WASHINGTON — In the case of the cursing cheerleader, the Supreme Court notched a victory for the free speech rights of students Wednesday, siding with a high school student whose vulgar social media post got her kicked off the junior varsity squad.
The court voted 8-1 in favor of Brandi Levy, who was a 14-year-old freshman when she expressed her disappointment over not making the varsity cheerleading team with a string of curse words and a raised middle finger on Snapchat.
Levy, of Mahanoy City, Pennsylvania, was not at school when she made her post, but she was suspended from cheerleading activities for a year anyway. In an opinion by Justice Stephen Breyer, the high court ruled that the suspension violated Levy’s First Amendment freedom of speech rights. Justice Clarence Thomas dissented, noting he would have upheld the suspension.
The justices did not foreclose schools from disciplining students for what they say off campus, though they did not spell out when schools could act. An earlier federal appeals court ruling in this case would have barred public schools from punishing off-campus speech.
Despite ruling in Levy’s favor, Breyer wrote that “we do not believe the special characteristics that give schools additional license to regulate student speech always disappear when a school regulates speech that takes place off campus. The school’s regulatory interests remain significant in some off-campus circumstances.”
The case drew extra interest at a time of remote learning — because of the coronavirus pandemic — and a rising awareness of the harmful effects of online bullying.
The decision was a strong endorsement of students’ right to speak freely, which the court first expressed more than a half century ago in defending armbands worn by high school students in protest of the Vietnam War, said Abner Greene, a constitutional law professor at the Fordham University School of Law in Manhattan.
“Students can engage in all kinds of critical or dissenting commentary, whether about the Vietnam War or the student cheerleading team, without losing their free speech rights. And it doesn’t matter where they say it,” Greene said.
The case arose from Levy’s posts, one of which pictured her and a friend with raised middle fingers and included the repeated use of a vulgarity to complain that she had been left off the varsity cheerleading squad.
“F——— school f——— softball f——— cheer f——— everything,” she wrote near the end of her freshman year, from a local convenience store, on a Saturday. Now 18, Levy recently finished her first year of college.
Levy’s parents filed a federal lawsuit after the cheerleading coach learned of the posts and suspended her from the junior varsity team for a year. Lower courts ruled in Levy’s favor, and she was reinstated.
The school district appealed to the Supreme Court after the broad appellate ruling that said off-campus student speech was beyond schools’ authority to punish.
The dispute is the latest in a line of a cases that began with Tinker v. Des Moines, the Vietnam-era case of a high school in Des Moines, Iowa, that suspended armband-wearing students. In a landmark ruling, the Supreme Court sided with the students, declaring they don’t “shed their constitutional rights to freedom of speech or expression at the schoolhouse gate.”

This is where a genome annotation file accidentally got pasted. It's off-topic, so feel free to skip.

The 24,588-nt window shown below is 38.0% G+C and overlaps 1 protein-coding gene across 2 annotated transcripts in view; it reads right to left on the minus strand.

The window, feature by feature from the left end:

The court also held then that schools retained the authority to restrict speech that would disrupt the school environment.
Wednesday’s ruling basically adopted the reasoning of Judge Thomas Ambro of the 3rd U.S. Circuit of Appeals in Philadelphia. Ambro agreed with the other two judges who decided Levy’s case that the suspension was unwarranted, but only because what she did was not disruptive either to the cheerleading team or school.
Breyer wrote that Levy’s case seemed less serious than its Vietnam-era predecessor.
“It might be tempting to dismiss B. L.’s words as unworthy of the robust First Amendment protections discussed herein. But sometimes it is necessary to protect the superfluous in order to preserve the necessary,” he wrote, using Levy’s initials because that was how she was identified in the original lawsuit. Levy has granted numerous interviews allowing her name to be used.
Justice Samuel Alito wrote in a concurring opinion that school officials in Mahanoy got “carried away” in seeking to discipline Levy. “If today’s decision teaches any lesson, it must be that the regulation of many types of off-premises student speech raises serious First Amendment concerns, and school officials should proceed cautiously before venturing into this territory,” Alito wrote.
The case was one of four the justices decided Wednesday as they approach their summer break. In the other cases, the court:
—Put limits on when police can enter a home when chasing someone suspected of a misdemeanor.
—Sided with agriculture businesses challenging a California labor regulation that allowed union organizers on their property.
—Ruled that the structure of the government agency that oversees mortgage giants Fannie Mae and Freddie Mac is unconstitutional, sending that case back for further review.
Eight cases remain to be decided, including a voting rights dispute which could affect legal challenges to voting measures put in place by Republican lawmakers in several states following last year’s elections. More decisions are expected Friday.
Associated Press writer Jessica Gresko contributed to this report.